Videos by American Songwriter
2 out of 5 stars
With 2013’s comeback to original material after over a decade stuck in the purgatory of Christmas tunes, American Songbook standards and classic rock covers, along with a frustratingly short, one show Faces semi-reunion (two key members have passed), it seemed Rod Stewart was finally righting his artistic ship after being adrift for far too long. While composing new tunes is a step forward, it’s more important to write solid songs. With a catalog as strong if admittedly inconsistent as Stewart’s, there will always be comparisons. But no matter how you slice it, the music he has written for Another Country ranges from pedestrian to forced and seems like a desperate attempt to prove he can stretch the boundaries of a formula he has been riding as an arena act for decades.
OK, so the ragged Faces and rough edged early solo rocking is behind him. Fair enough. But even in the AOR/adult rock world that is now his home, songs like the full-on cheese ballad “Can We Stay Home Tonight” and the overblown orchestra/chorus drenched reminiscence of “Way Back Home” are excessively sentimental. The obligatory rocking of “Walking in the Sunshine” (is there a more clichéd title?) with its sing-along chorus is aimed straight at commercial radio and the Celtic strains that infuse “Love Is” and “We Can Win” feel like a wooden attempt to work that music into Stewart’s aim-for-the-back-rows approach. His lyrics range from bland to obvious and his move into the whitest reggae imaginable on “Love and Be Loved” yields results that are slick, polished and hollow.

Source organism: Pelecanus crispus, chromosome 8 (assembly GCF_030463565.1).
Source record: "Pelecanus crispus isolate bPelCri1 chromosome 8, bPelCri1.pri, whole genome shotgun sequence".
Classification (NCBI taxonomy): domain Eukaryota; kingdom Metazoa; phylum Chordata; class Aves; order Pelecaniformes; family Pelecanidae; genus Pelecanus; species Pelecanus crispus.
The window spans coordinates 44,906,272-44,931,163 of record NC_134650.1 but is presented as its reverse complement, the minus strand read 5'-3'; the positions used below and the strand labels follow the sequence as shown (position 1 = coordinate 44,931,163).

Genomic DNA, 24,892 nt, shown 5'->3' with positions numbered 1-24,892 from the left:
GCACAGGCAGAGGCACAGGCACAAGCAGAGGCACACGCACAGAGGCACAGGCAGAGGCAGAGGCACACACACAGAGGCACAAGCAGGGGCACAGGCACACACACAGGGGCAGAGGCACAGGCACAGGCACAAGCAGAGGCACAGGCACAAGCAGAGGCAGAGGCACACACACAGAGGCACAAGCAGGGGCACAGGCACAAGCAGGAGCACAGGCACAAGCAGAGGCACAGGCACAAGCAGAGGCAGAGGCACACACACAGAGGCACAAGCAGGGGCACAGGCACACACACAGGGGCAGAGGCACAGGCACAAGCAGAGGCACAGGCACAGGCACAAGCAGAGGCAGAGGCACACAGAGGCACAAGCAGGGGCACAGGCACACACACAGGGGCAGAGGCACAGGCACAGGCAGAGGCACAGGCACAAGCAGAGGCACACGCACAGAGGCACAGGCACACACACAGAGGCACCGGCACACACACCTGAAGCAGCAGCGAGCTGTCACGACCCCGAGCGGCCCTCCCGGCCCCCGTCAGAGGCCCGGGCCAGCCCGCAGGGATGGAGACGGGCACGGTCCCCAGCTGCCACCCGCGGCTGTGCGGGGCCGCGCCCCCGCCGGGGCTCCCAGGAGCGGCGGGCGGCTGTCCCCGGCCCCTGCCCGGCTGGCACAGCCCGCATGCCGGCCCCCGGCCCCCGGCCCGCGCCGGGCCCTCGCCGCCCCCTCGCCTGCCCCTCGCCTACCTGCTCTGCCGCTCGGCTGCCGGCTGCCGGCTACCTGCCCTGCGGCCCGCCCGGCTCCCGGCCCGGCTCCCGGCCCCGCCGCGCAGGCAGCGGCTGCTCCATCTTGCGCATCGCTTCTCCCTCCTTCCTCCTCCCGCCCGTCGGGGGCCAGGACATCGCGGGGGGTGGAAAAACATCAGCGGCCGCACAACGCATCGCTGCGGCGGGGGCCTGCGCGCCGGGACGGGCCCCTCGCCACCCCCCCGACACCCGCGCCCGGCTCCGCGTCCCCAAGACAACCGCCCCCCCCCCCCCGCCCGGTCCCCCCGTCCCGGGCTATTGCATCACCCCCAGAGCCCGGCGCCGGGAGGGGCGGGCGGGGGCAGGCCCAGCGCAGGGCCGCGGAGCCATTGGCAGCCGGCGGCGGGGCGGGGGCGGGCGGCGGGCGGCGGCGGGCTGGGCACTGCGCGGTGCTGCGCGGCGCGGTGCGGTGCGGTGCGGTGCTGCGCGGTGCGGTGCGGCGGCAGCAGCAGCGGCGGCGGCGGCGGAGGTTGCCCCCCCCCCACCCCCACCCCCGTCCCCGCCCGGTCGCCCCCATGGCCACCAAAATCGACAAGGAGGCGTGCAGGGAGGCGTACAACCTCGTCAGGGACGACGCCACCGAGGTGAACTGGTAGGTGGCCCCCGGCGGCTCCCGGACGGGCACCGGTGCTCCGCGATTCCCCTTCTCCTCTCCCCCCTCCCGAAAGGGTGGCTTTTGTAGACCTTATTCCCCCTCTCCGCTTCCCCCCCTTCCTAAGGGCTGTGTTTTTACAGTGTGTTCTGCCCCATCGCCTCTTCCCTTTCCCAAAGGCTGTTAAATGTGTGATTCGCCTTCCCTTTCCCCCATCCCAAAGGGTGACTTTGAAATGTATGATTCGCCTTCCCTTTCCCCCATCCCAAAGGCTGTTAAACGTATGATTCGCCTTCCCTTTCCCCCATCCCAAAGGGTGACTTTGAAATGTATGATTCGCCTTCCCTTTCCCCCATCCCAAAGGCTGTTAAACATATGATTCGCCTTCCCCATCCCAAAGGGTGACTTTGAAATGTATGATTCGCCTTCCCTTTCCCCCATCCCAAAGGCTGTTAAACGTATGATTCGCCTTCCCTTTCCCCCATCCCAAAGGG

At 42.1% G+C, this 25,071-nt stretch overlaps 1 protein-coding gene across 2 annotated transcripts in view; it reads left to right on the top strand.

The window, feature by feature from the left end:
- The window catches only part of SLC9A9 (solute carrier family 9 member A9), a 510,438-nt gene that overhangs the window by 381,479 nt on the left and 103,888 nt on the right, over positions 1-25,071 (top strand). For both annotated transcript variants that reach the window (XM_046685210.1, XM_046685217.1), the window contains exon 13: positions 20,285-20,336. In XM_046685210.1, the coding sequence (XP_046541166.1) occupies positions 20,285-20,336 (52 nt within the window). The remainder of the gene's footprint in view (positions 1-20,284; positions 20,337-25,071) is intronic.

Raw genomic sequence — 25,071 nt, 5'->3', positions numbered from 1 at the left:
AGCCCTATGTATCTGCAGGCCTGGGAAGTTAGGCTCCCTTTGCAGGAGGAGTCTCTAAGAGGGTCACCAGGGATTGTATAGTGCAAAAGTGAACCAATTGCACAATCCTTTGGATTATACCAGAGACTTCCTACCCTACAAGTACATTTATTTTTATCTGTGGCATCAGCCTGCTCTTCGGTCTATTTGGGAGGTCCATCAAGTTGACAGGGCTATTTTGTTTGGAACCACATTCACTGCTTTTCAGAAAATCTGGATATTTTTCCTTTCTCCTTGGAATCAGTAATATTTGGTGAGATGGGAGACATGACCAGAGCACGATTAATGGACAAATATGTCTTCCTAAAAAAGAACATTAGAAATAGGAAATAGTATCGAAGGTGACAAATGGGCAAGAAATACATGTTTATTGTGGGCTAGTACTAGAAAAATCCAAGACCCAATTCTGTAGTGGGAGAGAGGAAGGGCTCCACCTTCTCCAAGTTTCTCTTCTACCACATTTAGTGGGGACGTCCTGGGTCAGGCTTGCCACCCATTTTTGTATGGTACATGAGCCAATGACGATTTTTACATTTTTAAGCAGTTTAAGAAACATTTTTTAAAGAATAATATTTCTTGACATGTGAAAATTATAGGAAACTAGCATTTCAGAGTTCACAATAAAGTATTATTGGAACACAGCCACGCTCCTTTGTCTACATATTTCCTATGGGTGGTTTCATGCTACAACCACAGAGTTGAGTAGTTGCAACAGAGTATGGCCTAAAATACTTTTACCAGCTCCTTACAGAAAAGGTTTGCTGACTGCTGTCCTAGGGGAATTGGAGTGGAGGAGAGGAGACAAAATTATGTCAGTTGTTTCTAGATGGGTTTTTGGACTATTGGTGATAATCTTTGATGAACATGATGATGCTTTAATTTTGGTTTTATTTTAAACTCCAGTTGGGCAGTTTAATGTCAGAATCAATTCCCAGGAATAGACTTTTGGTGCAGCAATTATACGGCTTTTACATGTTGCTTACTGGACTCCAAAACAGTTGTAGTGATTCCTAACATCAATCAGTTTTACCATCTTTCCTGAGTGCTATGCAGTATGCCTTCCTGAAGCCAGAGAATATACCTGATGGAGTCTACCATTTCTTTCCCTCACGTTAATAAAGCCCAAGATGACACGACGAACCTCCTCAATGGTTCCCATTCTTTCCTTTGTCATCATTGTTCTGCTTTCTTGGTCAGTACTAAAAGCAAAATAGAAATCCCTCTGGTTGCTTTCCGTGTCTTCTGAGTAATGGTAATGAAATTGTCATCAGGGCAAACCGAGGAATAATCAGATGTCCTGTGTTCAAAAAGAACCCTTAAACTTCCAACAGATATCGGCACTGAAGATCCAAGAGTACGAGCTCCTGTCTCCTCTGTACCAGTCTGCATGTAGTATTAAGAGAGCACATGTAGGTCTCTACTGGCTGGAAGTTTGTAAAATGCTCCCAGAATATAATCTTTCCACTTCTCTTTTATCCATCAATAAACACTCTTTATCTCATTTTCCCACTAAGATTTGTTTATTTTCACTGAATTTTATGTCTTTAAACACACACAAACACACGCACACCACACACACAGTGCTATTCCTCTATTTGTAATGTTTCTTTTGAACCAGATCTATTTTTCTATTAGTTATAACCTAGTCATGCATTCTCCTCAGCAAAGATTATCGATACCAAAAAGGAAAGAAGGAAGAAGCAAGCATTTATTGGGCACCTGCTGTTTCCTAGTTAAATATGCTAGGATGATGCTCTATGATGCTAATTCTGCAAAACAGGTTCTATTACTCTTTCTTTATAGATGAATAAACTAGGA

But things really hit bottom on “Batman Superman Spiderman,” a love song to his kids that gives new meaning to the word “sappy” with what seems like children singing the titular cartoon characters in the chorus. It’s arguably the nadir of Stewart’s already patchy catalog.
The singer almost redeems himself on the somewhat convincing rocker “Please,” a love song whose clichéd lyrics of “keep each other warm/shelter from the storm” are indicative of the level he’s working on. Also, he’s never less than enthusiastic on even the most middling material and always sounds engaged. But it’s clear the reason he stayed away from songwriting for so long is that whatever muse created “Maggie May” and “Gasoline Alley” has up and left and, based on the evidence here, isn’t returning.
Stewart lovers who can forgive his excesses of over-production, over-singing and underwritten songs might find a few scattered reasons still left to believe. But even they will likely admit that Another Country has far too many moments that will have them lurching for the track-forward button while admitting this once talented songwriter needs someone to tell him when his reach exceeds his grasp.